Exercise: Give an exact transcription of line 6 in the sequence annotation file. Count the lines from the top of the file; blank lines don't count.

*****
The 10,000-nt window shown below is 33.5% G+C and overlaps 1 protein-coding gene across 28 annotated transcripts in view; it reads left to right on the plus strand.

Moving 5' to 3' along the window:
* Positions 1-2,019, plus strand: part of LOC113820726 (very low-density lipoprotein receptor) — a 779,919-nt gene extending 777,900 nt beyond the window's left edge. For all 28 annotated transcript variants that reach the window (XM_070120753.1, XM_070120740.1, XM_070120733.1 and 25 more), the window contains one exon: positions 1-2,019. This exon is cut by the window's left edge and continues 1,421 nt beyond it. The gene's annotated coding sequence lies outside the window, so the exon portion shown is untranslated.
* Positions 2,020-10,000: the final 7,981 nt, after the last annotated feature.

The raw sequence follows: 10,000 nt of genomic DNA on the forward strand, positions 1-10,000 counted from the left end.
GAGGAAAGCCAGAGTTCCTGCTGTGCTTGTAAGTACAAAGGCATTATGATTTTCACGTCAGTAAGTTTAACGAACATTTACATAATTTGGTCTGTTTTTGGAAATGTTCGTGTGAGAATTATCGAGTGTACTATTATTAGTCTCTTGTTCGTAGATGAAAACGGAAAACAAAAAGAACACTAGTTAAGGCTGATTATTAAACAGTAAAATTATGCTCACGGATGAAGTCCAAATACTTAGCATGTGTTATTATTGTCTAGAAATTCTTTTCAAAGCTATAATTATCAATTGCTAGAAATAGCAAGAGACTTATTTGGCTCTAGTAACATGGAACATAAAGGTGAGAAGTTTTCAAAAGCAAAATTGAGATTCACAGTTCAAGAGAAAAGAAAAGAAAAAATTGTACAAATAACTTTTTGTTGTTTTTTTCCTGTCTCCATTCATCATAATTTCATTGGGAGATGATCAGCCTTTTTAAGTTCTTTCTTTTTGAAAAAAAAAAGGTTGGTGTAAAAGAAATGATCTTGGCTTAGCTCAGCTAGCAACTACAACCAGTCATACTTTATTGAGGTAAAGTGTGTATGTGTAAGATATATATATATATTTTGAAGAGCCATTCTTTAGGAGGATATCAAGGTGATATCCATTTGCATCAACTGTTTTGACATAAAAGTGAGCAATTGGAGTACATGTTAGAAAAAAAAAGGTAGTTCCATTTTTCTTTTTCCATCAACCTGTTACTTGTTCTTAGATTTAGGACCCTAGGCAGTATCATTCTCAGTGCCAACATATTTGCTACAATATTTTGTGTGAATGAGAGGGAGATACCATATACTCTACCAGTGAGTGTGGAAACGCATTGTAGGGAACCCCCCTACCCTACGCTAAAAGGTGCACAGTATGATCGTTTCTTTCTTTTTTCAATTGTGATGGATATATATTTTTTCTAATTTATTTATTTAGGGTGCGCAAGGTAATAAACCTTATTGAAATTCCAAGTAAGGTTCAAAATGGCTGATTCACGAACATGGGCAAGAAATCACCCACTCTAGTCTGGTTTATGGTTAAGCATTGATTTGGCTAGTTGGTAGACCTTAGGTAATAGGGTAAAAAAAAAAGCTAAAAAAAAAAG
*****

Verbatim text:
GAGGAAAGCCAGAGTTCCTGCTGTGCTTGTAAGTACAAAGGCATTATGATTTTCACGTCAGTAAGTTTAACGAACATTTACATAATTTGGTCTGTTTTTGGAAATGTTCGTGTGAGAATTATCGAGTGTACTATTATTAGTCTCTTGTTCGTAGATGAAAACGGAAAACAAAAAGAACACTAGTTAAGGCTGATTATTAAACAGTAAAATTATGCTCACGGATGAAGTCCAAATACTTAGCATGTGTTATTATTGTCTAGAAATTCTTTTCAAAGCTATAATTATCAATTGCTAGAAATAGCAAGAGACTTATTTGGCTCTAGTAACATGGAACATAAAGGTGAGAAGTTTTCAAAAGCAAAATTGAGATTCACAGTTCAAGAGAAAAGAAAAGAAAAAATTGTACAAATAACTTTTTGTTGTTTTTTTCCTGTCTCCATTCATCATAATTTCATTGGGAGATGATCAGCCTTTTTAAGTTCTTTCTTTTTGAAAAAAAAAAGGTTGGTGTAAAAGAAATGATCTTGGCTTAGCTCAGCTAGCAACTACAACCAGTCATACTTTATTGAGGTAAAGTGTGTATGTGTAAGATATATATATATATTTTGAAGAGCCATTCTTTAGGAGGATATCAAGGTGATATCCATTTGCATCAACTGTTTTGACATAAAAGTGAGCAATTGGAGTACATGTTAGAAAAAAAAAGGTAGTTCCATTTTTCTTTTTCCATCAACCTGTTACTTGTTCTTAGATTTAGGACCCTAGGCAGTATCATTCTCAGTGCCAACATATTTGCTACAATATTTTGTGTGAATGAGAGGGAGATACCATATACTCTACCAGTGAGTGTGGAAACGCATTGTAGGGAACCCCCCTACCCTACGCTAAAAGGTGCACAGTATGATCGTTTCTTTCTTTTTTCAATTGTGATGGATATATATTTTTTCTAATTTATTTATTTAGGGTGCGCAAGGTAATAAACCTTATTGAAATTCCAAGTAAGGTTCAAAATGGCTGATTCACGAACATGGGCAAGAAATCACCCACTCTAGTCTGGTTTATGGTTAAGCATTGATTTGGCTAGTTGGTAGACCTTAGGTAATAGGGTAAAAAAAAAAGCTAAAAAAAAAAG